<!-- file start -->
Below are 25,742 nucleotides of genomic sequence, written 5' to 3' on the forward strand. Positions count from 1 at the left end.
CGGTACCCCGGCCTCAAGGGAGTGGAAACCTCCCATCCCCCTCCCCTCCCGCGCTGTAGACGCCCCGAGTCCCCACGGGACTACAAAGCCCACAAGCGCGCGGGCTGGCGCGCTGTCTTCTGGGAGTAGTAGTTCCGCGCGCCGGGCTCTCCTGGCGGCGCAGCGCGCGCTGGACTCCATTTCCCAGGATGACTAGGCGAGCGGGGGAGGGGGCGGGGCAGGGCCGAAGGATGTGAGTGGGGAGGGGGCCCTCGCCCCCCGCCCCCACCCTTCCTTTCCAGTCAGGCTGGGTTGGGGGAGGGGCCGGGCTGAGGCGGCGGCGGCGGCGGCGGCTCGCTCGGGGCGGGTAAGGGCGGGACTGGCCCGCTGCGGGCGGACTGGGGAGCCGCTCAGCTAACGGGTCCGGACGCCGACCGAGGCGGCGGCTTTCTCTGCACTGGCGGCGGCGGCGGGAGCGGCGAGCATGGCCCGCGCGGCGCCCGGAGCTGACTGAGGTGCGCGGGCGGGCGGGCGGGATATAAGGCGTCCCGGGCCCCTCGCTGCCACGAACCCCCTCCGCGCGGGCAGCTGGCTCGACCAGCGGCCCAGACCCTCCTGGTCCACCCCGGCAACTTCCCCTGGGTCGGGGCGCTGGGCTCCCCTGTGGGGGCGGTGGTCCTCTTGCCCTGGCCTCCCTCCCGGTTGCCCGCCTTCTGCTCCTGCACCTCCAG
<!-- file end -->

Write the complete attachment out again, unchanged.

Below are 25,742 nucleotides of genomic sequence, written 5' to 3' on the forward strand. Positions count from 1 at the left end.
CGGTACCCCGGCCTCAAGGGAGTGGAAACCTCCCATCCCCCTCCCCTCCCGCGCTGTAGACGCCCCGAGTCCCCACGGGACTACAAAGCCCACAAGCGCGCGGGCTGGCGCGCTGTCTTCTGGGAGTAGTAGTTCCGCGCGCCGGGCTCTCCTGGCGGCGCAGCGCGCGCTGGACTCCATTTCCCAGGATGACTAGGCGAGCGGGGGAGGGGGCGGGGCAGGGCCGAAGGATGTGAGTGGGGAGGGGGCCCTCGCCCCCCGCCCCCACCCTTCCTTTCCAGTCAGGCTGGGTTGGGGGAGGGGCCGGGCTGAGGCGGCGGCGGCGGCGGCGGCTCGCTCGGGGCGGGTAAGGGCGGGACTGGCCCGCTGCGGGCGGACTGGGGAGCCGCTCAGCTAACGGGTCCGGACGCCGACCGAGGCGGCGGCTTTCTCTGCACTGGCGGCGGCGGCGGGAGCGGCGAGCATGGCCCGCGCGGCGCCCGGAGCTGACTGAGGTGCGCGGGCGGGCGGGCGGGATATAAGGCGTCCCGGGCCCCTCGCTGCCACGAACCCCCTCCGCGCGGGCAGCTGGCTCGACCAGCGGCCCAGACCCTCCTGGTCCACCCCGGCAACTTCCCCTGGGTCGGGGCGCTGGGCTCCCCTGTGGGGGCGGTGGTCCTCTTGCCCTGGCCTCCCTCCCGGTTGCCCGCCTTCTGCTCCTGCACCTCCAG